By Kayleen Schenk

Nurse Practitioner Week 2023: Celebrating NPs and their impact on communities

This week marks Nurse Practitioner Week 2023; an opportunity to celebrate all that nurse practitioners do for their patients, students and communities.

The University of New Mexico College of Nursing not only celebrates nurse practitioners, they support and educate them, ensuring the future of nursing is prepared to meet the needs of diverse communities in various specialties across the lifespan. Focused on rural and underserved health care, nurses educated at the College are prepared to serve all New Mexicans 

“The nurse practitioner is an essential member of the health care system, especially here in New Mexico. NPs have full prescriptive authority in our state. They are using their skills and knowledge to make critical care decisions and impact people in big ways,” says UNM College of Nursing Interim Dean Carolyn Montoya, PhD, RN, CPNP.  “I encourage everyone to celebrate NPs – not just this week – but all year.”

In honor of Nurse Practitioner Week 2023, below are three heartfelt and impressive profiles on an UNM nurse practitioner, alumna, and a current UNM NP student.


UNM College of Nursing Alumna Kimberly Hart, CPNP-PC, always knew she wanted to work with children. It’s what inspired her to become a nurse practitioner. She started in Pediatric Emergency Medicine and it was her love of connecting with families that took her into Primary Care. She now works in private practice.

“Pediatrics is more than helping children. I get to help entire families navigate the difficulties of raising healthy children. We are very underserved in New Mexico, especially our kids, so nurse practitioners have to be creative when offering services to families, and I love doing it,” says Hart.

When asked about her most impactful patient, she simply gestured in a 360-degree motion around her desk; tears in her eyes. Hand-drawn pictures with the caption, “Thank You Miss Kim,” graduation announcements, and dozens of other drawings from her patients are pinned up around her work station.

Hart says, “I don’t have enough words to explain why I am a nurse. This (the kind words from patients) are my, “why.” I care about these kids. I care about their families. And I am grateful to the UNM Pediatric Nurse Practitioner program every day for preparing me for this rewarding career. The holistic and rural-driven curriculum prepares you for the big picture of providing care.”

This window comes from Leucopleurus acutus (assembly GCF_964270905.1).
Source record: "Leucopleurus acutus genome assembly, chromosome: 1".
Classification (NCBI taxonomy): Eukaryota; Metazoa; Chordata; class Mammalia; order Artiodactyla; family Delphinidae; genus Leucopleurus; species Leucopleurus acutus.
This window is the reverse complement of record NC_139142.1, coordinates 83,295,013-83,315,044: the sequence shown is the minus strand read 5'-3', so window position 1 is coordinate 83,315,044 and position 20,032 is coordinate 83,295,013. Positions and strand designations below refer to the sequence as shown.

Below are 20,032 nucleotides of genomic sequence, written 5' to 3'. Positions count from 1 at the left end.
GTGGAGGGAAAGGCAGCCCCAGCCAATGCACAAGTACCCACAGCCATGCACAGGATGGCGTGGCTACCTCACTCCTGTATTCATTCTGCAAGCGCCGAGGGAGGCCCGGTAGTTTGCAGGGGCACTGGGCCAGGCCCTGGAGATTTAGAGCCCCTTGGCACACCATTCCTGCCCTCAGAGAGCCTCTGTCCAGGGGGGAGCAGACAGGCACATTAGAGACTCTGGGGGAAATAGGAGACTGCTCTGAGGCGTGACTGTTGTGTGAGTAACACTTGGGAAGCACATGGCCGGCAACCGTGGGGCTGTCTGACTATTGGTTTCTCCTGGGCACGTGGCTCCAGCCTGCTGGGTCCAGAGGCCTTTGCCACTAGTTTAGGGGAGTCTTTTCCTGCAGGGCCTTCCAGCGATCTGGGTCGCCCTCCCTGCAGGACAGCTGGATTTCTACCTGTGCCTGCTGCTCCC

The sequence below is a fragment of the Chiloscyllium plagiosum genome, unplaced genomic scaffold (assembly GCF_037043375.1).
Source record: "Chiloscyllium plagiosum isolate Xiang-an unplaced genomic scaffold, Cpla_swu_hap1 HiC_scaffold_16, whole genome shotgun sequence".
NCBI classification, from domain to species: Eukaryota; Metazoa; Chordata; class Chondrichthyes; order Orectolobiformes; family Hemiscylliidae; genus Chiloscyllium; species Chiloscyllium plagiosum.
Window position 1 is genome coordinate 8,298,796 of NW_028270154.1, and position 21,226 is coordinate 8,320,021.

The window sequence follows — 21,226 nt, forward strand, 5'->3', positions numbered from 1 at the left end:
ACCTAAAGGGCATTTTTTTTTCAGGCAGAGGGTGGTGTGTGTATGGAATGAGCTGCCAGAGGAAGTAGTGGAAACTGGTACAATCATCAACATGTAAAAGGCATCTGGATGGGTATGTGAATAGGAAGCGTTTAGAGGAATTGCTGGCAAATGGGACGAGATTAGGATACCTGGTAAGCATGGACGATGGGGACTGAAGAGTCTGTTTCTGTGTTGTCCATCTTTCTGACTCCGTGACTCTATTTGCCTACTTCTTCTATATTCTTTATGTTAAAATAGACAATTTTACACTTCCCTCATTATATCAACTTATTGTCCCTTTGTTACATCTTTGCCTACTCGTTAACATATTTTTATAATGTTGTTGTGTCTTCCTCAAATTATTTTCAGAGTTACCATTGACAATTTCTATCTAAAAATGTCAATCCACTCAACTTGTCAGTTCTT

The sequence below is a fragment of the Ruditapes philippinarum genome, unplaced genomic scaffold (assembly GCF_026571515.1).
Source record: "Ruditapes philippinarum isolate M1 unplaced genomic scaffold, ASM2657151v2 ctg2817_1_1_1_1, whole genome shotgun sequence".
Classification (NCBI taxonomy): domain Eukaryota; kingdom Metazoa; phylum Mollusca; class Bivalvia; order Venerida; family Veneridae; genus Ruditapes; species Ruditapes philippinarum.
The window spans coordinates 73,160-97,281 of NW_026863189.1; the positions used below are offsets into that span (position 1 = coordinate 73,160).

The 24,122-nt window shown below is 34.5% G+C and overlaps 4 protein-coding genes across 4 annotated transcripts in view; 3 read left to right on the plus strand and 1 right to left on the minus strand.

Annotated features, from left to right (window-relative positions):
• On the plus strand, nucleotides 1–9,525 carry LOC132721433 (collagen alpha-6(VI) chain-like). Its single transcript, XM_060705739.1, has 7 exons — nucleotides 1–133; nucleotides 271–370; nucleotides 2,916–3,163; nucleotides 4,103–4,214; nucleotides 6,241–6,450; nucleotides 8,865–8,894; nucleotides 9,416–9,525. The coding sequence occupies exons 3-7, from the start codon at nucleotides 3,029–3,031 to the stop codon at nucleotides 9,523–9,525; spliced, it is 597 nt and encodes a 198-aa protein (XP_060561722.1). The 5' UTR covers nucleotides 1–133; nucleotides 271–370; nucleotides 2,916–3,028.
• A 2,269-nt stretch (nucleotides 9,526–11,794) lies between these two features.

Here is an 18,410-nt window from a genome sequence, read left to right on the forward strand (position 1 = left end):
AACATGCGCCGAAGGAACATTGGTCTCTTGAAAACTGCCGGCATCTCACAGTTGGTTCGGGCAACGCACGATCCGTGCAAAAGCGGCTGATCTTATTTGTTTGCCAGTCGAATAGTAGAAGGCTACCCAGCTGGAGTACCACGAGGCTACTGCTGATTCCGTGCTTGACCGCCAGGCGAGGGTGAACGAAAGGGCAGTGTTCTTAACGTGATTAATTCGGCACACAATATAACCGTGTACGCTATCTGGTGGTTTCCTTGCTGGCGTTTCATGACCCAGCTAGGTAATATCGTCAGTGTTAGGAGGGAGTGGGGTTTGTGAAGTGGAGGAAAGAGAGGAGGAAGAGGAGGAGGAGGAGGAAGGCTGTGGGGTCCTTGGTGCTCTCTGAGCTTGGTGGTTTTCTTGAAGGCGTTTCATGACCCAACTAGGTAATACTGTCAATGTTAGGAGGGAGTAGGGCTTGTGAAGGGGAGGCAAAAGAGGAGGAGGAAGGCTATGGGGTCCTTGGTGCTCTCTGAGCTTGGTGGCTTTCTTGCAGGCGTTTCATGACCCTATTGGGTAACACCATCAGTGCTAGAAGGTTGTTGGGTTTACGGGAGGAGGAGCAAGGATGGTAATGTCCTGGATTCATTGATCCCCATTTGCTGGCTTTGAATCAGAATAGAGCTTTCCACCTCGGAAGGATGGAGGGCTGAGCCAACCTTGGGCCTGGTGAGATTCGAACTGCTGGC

Current College of Nursing Psychiatric Mental Health Nurse Practitioner program student Breawnna Wunder, BSN, RN, is an adventurous and caring soul. She has spent the past decade as a critical care registered nurse in hospital and clinical settings, serving during the COVID pandemic in a hospital in Taos, NM. Inspired by her expiriences during the pandemic, she is returning to school to persue a new specialty.

“Even though the world was experiencing a pandemic that affected the physical form in drastic ways, I could see the mental strain it had on my patients and on communities as a whole. Seeing people struggle mentally throughout the pandemic is what inspired me to pursue psychiatric mental health at UNM,” Wunder says.

Her love of the outdoors and rural communities is what brought her to New Mexico from her home state of Minnesota. As an Advanced Nursing Education Workforce (ANEW) grant awarded student, she gets the opportunity to perform clinical rotations in rural and underserved communities.

Wunder says, “my favorite nursing experience has been serving the people of the Zuni Pueblo. I knew I was there in a healing capacity, but was blown away by just how much I learned about healing from the community. That rotation changed my life.  I can’t wait to keep growing as a nurse and a healer. New Mexico is a wonderful and challenging place to be a health care provider. I love it here.”



UNM Hospital Nurse Practitioner Krystle D. Apodaca, DNP, FNP-BC, FHM, has been in nursing for 13 years. From serving metropolitan areas like Albuquerque to rural communities like Hatch, NM, she has done it all.

“My biggest passions are harm reduction and medication assistance therapy for substance use disorder. These areas are very important for New Mexico. As a nurse I know I have some agency in educating patients on their wellbeing and taking charge of their health. I meet people where they are at and go from there,” says Apodaca.

The most impactful experience she has had in nursing thus far has been treating a gentlemen in Hatch who was diagnosed with advanced heart failure. Being far from any specialists, and having a patient who was uninsured caused her to rally. She called colleagues in cardiology from around New Mexico to develop a sustainable treatment plan for the patient, despite his circumstances.

Apodaca says, “the collaboration skills nurses in New Mexico develop is extraordinary and can make a life-saving difference for a patient.”

As an experienced nurse practitioner, she has much advice for the next generation of nurses.

She shares, “find your ‘why’ as soon as you can. Knowing why you want to be a nurse will fuel you on the good days and anchor you on the bad. Things will get tough at times, and it is important to remember why you want to treat and serve when they do.

Categories: College of Nursing, Community Engagement, News You Can Use, Top Stories